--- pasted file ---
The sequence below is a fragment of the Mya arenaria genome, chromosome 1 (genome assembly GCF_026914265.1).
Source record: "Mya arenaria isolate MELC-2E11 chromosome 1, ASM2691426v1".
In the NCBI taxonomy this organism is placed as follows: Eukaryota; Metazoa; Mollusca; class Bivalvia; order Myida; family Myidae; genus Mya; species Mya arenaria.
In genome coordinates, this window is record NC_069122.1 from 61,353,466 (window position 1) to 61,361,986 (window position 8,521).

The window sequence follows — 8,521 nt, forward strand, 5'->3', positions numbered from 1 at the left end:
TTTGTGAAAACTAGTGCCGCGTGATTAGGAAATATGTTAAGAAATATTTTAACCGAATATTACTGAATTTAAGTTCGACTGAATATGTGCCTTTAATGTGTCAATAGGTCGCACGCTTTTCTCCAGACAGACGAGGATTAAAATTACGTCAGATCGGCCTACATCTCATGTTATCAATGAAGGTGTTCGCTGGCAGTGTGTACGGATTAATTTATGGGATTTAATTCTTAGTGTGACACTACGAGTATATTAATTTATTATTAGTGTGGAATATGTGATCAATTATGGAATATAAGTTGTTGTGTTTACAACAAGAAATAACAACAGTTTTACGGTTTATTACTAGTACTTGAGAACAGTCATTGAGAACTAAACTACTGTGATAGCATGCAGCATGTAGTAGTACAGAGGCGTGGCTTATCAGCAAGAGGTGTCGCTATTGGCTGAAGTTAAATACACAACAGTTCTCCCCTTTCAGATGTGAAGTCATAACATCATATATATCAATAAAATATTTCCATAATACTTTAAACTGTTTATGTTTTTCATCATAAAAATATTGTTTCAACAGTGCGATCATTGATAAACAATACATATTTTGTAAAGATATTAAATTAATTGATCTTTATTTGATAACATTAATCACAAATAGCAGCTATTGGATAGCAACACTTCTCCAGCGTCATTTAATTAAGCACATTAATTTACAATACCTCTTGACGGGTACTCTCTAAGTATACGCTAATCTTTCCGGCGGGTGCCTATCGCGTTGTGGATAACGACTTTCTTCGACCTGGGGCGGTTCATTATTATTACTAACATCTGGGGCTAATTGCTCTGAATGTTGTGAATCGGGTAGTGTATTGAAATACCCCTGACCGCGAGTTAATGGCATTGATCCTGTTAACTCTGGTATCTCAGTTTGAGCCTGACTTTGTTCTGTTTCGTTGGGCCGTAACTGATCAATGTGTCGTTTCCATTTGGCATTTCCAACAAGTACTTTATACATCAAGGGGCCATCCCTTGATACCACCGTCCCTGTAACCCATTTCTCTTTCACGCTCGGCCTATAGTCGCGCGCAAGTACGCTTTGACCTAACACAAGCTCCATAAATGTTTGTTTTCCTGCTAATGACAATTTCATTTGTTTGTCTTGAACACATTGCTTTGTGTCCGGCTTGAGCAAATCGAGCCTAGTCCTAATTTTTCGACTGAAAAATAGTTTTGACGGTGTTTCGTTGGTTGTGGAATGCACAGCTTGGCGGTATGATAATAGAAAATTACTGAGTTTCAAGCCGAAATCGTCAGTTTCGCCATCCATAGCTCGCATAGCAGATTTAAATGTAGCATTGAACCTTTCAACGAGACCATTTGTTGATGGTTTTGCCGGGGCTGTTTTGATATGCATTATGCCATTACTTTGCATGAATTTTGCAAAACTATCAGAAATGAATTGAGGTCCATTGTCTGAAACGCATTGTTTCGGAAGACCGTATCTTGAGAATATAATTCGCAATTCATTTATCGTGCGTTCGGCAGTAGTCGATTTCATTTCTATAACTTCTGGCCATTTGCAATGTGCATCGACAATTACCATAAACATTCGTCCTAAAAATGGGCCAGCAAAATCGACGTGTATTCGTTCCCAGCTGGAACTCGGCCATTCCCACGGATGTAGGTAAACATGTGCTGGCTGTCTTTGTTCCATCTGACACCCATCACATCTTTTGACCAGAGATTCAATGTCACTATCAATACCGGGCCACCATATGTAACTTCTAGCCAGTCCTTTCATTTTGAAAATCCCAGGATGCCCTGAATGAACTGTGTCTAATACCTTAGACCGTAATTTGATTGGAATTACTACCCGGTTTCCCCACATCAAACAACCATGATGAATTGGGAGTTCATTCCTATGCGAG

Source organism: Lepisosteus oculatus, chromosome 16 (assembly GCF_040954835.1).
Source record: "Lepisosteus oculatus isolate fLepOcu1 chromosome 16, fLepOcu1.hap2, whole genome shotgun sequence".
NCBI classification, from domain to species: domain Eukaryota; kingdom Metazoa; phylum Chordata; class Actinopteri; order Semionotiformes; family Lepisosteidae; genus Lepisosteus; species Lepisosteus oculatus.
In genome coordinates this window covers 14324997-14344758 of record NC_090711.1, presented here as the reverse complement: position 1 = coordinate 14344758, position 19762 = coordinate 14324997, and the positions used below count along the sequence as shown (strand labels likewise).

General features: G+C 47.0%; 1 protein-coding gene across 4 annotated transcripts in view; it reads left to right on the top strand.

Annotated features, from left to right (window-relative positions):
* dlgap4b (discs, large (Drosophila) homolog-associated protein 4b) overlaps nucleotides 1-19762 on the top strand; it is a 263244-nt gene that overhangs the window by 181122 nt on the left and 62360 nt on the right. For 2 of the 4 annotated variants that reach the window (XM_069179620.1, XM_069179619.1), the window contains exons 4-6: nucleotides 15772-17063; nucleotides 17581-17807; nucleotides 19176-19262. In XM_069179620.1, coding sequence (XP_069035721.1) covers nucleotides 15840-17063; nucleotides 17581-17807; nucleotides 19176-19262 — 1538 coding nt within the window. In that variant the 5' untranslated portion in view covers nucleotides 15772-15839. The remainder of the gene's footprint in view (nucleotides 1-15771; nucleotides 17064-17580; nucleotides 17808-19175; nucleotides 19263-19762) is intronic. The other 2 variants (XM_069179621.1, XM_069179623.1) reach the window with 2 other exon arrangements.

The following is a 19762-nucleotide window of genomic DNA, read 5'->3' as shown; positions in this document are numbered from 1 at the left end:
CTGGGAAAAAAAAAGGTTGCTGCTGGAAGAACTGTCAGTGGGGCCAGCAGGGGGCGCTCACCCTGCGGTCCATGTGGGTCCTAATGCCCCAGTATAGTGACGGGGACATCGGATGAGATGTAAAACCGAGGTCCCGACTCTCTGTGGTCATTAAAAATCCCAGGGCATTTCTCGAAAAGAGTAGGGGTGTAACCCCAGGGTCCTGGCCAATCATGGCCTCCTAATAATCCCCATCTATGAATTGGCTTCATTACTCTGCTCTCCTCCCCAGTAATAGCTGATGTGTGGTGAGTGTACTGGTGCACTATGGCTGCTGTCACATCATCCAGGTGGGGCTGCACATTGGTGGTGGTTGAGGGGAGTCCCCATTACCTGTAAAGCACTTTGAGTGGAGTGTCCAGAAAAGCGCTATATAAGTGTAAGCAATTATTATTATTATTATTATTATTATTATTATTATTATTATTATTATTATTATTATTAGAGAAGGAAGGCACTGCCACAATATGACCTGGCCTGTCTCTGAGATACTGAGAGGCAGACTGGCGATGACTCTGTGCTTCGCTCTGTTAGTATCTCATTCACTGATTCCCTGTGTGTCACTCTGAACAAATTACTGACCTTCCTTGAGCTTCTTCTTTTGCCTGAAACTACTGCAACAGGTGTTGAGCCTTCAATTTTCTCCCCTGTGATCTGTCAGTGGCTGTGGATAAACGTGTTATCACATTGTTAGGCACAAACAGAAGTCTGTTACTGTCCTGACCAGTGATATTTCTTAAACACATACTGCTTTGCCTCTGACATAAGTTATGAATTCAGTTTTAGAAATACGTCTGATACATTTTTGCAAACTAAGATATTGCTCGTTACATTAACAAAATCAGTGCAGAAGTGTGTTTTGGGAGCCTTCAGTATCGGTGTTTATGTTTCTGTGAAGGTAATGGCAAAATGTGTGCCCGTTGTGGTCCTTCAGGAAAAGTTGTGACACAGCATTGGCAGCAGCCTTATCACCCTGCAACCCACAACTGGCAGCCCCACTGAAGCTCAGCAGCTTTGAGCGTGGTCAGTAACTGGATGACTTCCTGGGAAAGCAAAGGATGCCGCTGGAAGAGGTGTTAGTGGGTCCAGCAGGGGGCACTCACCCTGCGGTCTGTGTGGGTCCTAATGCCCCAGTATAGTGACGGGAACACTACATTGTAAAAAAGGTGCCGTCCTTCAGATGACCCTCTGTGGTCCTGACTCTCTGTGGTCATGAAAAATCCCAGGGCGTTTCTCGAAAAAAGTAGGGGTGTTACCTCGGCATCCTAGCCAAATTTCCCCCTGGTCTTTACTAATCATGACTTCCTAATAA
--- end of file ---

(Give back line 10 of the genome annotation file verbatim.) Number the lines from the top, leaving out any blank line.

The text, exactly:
In genome coordinates this window covers 14324997-14344758 of record NC_090711.1, presented here as the reverse complement: position 1 = coordinate 14344758, position 19762 = coordinate 14324997, and the positions used below count along the sequence as shown (strand labels likewise).